"Nothing has been determined," Nunez said. "I'm just ready to play. I have to make the most of my chances whatever
they may be. I come ready to play and want to help this team win."
Not surprisingly, Helms feels the same way. He signed a two-year, $5.45 million contract because of the security and lure of more playing time in Philadelphia. He considered an offer to start at first base for the Yankees, but opted to remain in the National League East.
Hitting .329 with 10 homers in 240 at-bats for the Marlins last season helped land him guaranteed money, and Helms hopes to see his name in the daily lineup.
"If there wasn't competition, it's not any fun," Helms said. "We're looking at it like we're out there to win. The best man for that day is who it's going to be. We're a team. We're not looking at it as me trying to beat him or him trying to beat me."
In considering both players, manager Charlie Manuel must weigh the power advantage of Helms against Nunez's defensive
superiority, a choice made more intriguing by the fact that balls that elude either third baseman could then become a
problem for left fielder Pat Burrell. Should the two wind up sharing the position, Nunez might start behind lefties Jamie
Moyer and Cole Hamels, since opposing lineups may include more right-handed batters.
The whole season was a challenge for Nunez, who struggled as reserve in his first season with the Phillies. He batted .128 as a pinch-hitter while competing for playing time with Alex Gonzalez.
"I probably was too hard on myself," Nunez said. "I dug myself a hole, and once you're in a hole, it's tough because
you feel like you have to get three hits every time up to catch up for lost time. It's an experience, and I learned from it. I can't tell anyone what it's like in the desert, because I've never been in the desert. When you go back again, you know how to deal with it."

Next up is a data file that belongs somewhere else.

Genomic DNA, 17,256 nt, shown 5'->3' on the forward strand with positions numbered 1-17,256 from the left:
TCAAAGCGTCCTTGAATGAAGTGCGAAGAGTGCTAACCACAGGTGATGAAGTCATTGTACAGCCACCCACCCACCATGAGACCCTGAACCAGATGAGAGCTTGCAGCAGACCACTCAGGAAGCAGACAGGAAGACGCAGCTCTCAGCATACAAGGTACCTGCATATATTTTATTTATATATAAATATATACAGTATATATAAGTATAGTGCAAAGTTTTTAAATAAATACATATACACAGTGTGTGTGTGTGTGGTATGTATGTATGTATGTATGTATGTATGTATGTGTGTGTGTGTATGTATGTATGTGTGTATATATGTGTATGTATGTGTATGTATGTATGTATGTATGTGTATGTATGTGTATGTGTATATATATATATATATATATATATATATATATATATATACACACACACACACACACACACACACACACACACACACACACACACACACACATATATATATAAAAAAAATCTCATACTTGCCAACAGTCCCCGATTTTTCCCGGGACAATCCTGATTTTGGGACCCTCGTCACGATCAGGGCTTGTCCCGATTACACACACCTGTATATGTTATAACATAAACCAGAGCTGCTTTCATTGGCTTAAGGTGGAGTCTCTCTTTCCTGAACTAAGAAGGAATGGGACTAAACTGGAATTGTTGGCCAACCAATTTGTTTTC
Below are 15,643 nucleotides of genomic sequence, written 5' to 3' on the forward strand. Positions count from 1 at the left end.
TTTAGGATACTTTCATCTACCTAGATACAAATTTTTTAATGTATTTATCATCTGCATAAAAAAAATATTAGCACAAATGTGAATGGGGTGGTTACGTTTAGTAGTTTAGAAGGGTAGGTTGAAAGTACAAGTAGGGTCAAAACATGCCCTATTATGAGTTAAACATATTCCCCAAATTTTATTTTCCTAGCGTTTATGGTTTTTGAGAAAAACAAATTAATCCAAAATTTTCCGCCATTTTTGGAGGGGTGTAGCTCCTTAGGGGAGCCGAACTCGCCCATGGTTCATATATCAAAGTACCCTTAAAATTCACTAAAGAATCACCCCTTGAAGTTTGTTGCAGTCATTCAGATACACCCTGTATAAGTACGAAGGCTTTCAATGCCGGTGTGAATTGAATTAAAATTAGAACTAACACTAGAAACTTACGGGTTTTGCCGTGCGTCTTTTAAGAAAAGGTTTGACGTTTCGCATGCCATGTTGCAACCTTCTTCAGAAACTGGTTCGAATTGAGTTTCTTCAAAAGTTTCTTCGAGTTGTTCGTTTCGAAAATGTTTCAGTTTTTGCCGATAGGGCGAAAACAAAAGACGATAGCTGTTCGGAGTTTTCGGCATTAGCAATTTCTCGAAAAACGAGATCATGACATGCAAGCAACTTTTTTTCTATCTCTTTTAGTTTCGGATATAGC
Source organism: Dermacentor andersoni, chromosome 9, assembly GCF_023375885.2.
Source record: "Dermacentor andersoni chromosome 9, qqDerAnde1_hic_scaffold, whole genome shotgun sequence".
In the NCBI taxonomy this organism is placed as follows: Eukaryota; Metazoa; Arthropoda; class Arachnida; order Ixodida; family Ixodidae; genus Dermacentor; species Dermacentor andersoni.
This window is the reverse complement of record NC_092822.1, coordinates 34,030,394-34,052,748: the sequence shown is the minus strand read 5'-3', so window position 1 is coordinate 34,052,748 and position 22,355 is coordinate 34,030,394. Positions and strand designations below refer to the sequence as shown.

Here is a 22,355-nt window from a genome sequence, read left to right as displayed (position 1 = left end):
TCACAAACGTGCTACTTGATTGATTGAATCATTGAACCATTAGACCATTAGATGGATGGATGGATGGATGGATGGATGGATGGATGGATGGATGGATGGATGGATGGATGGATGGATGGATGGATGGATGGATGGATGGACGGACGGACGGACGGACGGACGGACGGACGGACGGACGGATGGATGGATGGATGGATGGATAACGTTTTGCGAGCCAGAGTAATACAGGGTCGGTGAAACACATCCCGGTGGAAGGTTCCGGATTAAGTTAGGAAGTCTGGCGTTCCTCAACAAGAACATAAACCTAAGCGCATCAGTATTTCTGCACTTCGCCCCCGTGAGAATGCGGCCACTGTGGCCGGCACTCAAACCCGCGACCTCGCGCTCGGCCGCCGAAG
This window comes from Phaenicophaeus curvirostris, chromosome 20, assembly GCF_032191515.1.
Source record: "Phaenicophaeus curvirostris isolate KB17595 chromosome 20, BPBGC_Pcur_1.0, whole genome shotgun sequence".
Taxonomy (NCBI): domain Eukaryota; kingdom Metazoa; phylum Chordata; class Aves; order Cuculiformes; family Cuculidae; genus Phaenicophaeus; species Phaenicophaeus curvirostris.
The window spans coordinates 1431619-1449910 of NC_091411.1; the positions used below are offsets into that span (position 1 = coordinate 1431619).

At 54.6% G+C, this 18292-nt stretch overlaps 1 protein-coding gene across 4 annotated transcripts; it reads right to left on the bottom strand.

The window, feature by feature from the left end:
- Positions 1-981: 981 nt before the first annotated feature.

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Floundering at .157 on July 28 was Nunez's Sahara, until the trade of Bell provided the oasis. Nunez batted .242 as a starter the rest of the season, picking his season average to .211, and he also impressed Manuel with his defense.
Still, that wasn't enough for him to be viewed as the Phils' starter entering the 2007 season.
"I've never had a stretch that bad," Nunez said. "It's not how you go through it, but how you come out of it.
Everything happens for a reason. Sometimes, it's a wakeup call."
Helms' epiphany came over the past few seasons, and he claims to have figured something out at 30.
"The biggest thing was I slowed myself down and let the game come to me," Helms said. "I let the ball get deeper on the plate, and I think more [about hitting to the] gaps rather than trying to jerk the ball. I know if I get a good pitch I'm going to drive it. I thought about making contact -- base hit first -- and if they make a mistake, the power will come. My goal is to do what I did last year over a full season. If I do that, the numbers will speak for themselves.
"I'm sure I'm going to get the at-bats that they've told me, but I've got to go out and do the job that they signed me to do. That's what it's all about. I've got to play like I know how to play. If I do that, then the playing time will be
And Manuel will decide the rest.